Orange crush

Do you want to know why the Vietnam War was one of the most horrific things this country’s every experienced?

Because of countless deaths – both by the hands of the enemy and by the hands of the United States. Because of the aftermath, a war fought for a losing cause, a generation of men tortured by memories, a nation full of women worried their husbands, fathers, sons would not come back.

Because of the lasting effects of the war.

Thousands of men walked through the rice paddies in Vietnam, fighting a war that our government thought was necessary. These thousands of men were exposed to Agent Orange, a chemical used as an herbicide in Vietnam – an herbicide that was used to help clear the vast foliage that served as a natural barrier to the American efforts.

According to Wikipedia:

During the Vietnam War, the US instituted a massive herbicidal program that ran from 1961 through 1971. The aim of the program was two-fold, one to destroy the “cover” provided by the jungle-like forest, and another to deny food to the enemy. First named Operation Trail Dust, then Operation Hades, it was finally renamed Operation Ranch Hand…

…Spraying reached its maximum during the most intense period of the war, between 1967 and 1968. After that the program “drew down”, and ended in 1971. By this point an estimated 19 million gallons of herbicide had been sprayed on Vietnam, Cambodia and Thailand, somewhat more than half (55%) of that Agent Orange, between 1962 and 1971. Early estimates from 1974 had placed the amounts lower, between 12 and 14 million gallons. In total about six million acres were sprayed in Vietnam alone.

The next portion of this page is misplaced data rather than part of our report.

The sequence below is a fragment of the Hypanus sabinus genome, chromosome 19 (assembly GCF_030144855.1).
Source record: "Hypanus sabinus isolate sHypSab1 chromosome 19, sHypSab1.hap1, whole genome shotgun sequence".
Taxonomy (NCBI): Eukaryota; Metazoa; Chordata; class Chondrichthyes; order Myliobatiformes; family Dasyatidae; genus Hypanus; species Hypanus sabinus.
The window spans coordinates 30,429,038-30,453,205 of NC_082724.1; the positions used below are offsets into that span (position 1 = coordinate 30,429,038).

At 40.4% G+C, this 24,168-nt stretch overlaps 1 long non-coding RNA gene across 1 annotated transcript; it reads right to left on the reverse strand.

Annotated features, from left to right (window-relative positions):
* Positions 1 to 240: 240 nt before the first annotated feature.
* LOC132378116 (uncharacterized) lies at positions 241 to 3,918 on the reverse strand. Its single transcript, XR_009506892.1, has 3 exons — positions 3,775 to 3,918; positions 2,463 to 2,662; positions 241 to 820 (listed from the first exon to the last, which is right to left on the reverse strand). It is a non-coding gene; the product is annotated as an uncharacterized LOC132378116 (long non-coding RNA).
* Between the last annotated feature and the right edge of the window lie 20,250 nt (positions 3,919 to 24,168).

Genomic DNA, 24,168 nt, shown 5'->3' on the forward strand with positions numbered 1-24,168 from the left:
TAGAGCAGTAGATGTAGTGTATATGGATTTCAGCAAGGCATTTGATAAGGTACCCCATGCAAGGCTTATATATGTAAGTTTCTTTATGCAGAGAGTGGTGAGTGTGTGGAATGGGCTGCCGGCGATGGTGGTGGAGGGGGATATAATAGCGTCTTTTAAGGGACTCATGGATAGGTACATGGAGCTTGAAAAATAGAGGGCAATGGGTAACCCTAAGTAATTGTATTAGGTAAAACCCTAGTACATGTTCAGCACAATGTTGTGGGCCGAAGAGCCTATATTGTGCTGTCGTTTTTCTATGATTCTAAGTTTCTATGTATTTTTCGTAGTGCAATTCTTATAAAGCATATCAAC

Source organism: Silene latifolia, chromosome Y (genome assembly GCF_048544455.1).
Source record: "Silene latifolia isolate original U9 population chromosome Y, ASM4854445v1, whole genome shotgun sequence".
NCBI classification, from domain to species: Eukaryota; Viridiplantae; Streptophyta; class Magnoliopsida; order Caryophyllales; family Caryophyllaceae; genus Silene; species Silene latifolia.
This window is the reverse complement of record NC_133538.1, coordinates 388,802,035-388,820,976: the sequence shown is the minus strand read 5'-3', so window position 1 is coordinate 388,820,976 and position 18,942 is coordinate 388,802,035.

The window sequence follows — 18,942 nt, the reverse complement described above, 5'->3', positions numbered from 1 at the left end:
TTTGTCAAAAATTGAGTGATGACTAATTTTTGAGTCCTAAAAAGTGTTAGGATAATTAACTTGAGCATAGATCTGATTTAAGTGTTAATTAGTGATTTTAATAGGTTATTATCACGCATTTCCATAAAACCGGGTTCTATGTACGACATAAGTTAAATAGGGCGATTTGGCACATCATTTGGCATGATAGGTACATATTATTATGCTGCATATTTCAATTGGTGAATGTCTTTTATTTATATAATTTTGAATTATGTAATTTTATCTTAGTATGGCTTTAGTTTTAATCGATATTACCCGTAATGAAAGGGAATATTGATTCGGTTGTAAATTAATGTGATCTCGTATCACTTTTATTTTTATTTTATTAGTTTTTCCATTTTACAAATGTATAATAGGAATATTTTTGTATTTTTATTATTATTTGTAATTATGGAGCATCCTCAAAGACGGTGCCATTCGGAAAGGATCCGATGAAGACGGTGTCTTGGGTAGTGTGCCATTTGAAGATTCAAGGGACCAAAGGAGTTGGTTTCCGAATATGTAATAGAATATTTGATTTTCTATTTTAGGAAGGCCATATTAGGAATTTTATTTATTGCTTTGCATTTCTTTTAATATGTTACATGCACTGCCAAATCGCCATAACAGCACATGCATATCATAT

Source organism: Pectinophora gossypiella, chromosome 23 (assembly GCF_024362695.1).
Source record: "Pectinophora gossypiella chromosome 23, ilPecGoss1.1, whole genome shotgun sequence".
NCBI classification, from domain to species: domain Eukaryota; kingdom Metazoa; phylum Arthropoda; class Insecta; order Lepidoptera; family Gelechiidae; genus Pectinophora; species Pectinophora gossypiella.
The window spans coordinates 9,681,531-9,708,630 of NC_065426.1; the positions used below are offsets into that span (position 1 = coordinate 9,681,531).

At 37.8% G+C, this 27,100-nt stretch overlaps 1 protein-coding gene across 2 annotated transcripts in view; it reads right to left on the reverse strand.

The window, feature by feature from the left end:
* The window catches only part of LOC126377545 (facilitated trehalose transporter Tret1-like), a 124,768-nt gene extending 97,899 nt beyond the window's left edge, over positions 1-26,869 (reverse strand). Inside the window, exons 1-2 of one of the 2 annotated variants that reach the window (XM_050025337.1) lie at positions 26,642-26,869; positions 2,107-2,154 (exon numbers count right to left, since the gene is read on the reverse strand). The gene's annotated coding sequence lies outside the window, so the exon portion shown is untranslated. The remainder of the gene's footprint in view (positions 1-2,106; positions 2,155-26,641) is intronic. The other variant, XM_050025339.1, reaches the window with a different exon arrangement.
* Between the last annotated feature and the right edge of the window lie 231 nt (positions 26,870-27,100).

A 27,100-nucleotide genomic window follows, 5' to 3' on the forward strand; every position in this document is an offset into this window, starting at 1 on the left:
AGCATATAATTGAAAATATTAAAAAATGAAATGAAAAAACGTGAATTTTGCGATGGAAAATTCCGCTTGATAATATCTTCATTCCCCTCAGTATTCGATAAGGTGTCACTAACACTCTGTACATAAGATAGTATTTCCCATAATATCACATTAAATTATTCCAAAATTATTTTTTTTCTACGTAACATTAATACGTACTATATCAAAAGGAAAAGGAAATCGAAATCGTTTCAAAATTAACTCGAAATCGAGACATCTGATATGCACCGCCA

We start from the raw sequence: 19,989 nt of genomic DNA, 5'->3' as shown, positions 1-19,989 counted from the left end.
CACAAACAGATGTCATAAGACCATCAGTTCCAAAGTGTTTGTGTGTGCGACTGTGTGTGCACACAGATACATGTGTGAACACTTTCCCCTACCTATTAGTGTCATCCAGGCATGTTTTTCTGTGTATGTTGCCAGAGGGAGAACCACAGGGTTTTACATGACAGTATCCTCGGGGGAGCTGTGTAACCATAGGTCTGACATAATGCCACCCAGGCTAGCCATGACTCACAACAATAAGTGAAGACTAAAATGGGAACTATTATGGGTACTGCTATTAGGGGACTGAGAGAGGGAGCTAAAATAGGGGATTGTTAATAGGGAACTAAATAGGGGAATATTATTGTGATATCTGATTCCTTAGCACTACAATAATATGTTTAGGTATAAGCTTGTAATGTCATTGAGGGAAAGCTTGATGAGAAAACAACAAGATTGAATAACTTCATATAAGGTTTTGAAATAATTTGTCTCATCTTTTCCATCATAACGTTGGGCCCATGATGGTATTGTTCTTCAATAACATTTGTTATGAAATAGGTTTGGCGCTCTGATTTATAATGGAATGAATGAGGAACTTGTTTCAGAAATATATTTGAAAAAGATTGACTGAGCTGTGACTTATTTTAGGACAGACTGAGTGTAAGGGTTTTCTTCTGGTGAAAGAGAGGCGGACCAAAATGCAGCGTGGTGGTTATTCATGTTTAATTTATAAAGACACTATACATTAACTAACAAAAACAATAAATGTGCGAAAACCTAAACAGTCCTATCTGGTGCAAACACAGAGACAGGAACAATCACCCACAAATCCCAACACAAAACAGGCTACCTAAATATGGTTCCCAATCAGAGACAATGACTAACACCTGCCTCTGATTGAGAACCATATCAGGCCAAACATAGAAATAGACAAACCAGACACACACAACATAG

The military effectiveness of the program appears debatable. Many of the areas sprayed were not directly involved in later military actions. Of course, this could be considered as evidence for the effectiveness of the program. Nor does it appear there is any measurable effect on the warfighting abilities of the groups involved, the People’s Army of Vietnam were able to mount full scale assaults in 1972 with little US intervention prior, which suggests that the program was, militarily, a failure.

Why is this important to me all of a sudden?

Because my grandfather was present on many of those rice paddy walks. My grandfather was exposed to Agent Orange. And, according to what the Army recently informed my grandmother, his sickness, his cancer, was caused in part by Agent Orange.

I think the scariest part is that Agent Orange has been found to affect the children and grandchildren of those who were exposed. I’m not sure of the validity of this. All I know is that the Vietnam War very well could have killed my grandfather.

Yet another unforgivable side effect of war.

This was lovingly handwritten on March 13th, 2006